Data access auditing is a surveillance control that intersects with forensics and incident handling. In all events, the same level of care needs to be taken as any event can lead to a forensic engagement. By monitoring access to all sensitive information contained within the database, suspicious activity can be brought to the examiner's awareness. Databases commonly structure data as tables containing columns (think of a spreadsheet, only more complex). Data access examinations should address six questions:
- Who accessed the data?
- When was the data accessed?
- How was the data accessed? (This is what computer program or client software was used?)
- Where was the data accessed from (this is the location on the network or Internet)
- Which SQL query was used to access the data?
- Was it the attempt to access data successful? (And if yes, how much data was retrieved?)
The evidence available to the forensic examiner is provided:
- Within the client system (this may be infeasible — such as in web based commerce systems or remote clients),
- Within the database (including the logs produced by the database that are sent to a remote system), or
- Between the client and the database (such as firewall logs, IDS/IPS devices and host based events and logs).
An analysis within the client entails using the evidence available on the client itself and forms a standard forensic engagement. Client systems can hold a wealth of database access tools and the logs that these create. These logs may contain lists of end-user activity that a user has performed on the database. In respect of web based systems, the web server itself may be treated as a client of sorts.
To obtain an adequate audit trail from client systems alone, all data access must have occurred using client tools under the control of the organization conducting the review. In the event that data access can transpire using other means, it is rare that sufficient evidence will be available. This option by itself is the entirely worst option available to the examiner, but it can provide additional evidence in support of the other methods. This is chiefly used in the event of a forensic investigation.
An examination within the database is often problematic due to:
- A limited audit functionality of many database management systems (DBMS),
- Inconsistent DBMS configurations and types being deployed throughout an organization, and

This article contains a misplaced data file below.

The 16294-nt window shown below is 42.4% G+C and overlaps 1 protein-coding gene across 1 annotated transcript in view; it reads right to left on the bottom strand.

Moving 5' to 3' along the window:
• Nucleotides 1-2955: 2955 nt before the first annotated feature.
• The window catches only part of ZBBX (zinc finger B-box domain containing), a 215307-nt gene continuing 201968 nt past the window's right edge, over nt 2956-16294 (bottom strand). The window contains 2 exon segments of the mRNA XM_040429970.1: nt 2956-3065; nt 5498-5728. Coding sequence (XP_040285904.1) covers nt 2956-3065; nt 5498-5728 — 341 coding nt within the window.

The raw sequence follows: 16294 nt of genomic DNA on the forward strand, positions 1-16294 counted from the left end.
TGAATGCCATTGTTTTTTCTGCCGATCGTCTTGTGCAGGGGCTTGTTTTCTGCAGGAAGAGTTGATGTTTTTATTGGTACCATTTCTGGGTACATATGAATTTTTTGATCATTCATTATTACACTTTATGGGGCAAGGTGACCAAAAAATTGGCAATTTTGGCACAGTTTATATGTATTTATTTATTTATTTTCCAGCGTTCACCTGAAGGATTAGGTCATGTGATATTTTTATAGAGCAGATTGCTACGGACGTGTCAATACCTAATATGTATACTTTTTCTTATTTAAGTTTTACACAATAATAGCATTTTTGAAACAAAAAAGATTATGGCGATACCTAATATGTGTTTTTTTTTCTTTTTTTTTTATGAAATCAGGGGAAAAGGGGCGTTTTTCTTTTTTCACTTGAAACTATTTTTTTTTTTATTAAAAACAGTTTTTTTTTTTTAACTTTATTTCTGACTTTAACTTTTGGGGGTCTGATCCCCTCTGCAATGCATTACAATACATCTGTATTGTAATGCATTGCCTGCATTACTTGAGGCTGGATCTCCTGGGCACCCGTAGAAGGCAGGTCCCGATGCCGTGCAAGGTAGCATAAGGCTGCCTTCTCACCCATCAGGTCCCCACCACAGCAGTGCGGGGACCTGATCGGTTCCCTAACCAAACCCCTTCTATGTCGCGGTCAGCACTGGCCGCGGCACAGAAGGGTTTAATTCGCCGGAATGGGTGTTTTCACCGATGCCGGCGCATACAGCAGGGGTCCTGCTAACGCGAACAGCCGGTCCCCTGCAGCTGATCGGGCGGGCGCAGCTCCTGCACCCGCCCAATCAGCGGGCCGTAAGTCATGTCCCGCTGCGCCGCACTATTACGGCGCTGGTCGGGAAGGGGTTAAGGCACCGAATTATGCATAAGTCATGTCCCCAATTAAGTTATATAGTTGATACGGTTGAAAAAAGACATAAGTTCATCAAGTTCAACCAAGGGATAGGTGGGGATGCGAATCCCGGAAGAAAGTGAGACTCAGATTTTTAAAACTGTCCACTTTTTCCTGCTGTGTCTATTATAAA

- Performance losses due to enabling the forensic tools and mechanisms
An examination within the database is without doubt better than auditing within the client, however, the best approach is a combination of auditing the client, network and the database.
Capturing data between the client and the database entails monitoring the communication between the client and the database. This involves capturing and interpreting the traffic between the client and the database. Software is available for this and it may be used to provide data access auditing. The biggest issues with this type of data access examinations are:
- Encryption between the client and the database server,
- Privacy considerations and rights to view data, and
- Correlating large volumes of data that also need to be parsed and processed to be useful.
The issue with network capture is that this requires planning. Most organisations do not have forensic captures of all transactions.
Craig Wright is a Director with Information Defense in Australia. He holds both the GSE-Malware and GSE-Compliance certifications from GIAC. He is a perpetual student with numerous post graduate degrees including an LLM specializing in international commercial law and ecommerce law as well as working on his 4th IT focused Masters degree (Masters in System Development) from Charles Stuart University where he is helping to launch a Masters degree in digital forensics. He is starting his second doctorate, a PhD on the quantification of information system risk at CSU in April this year.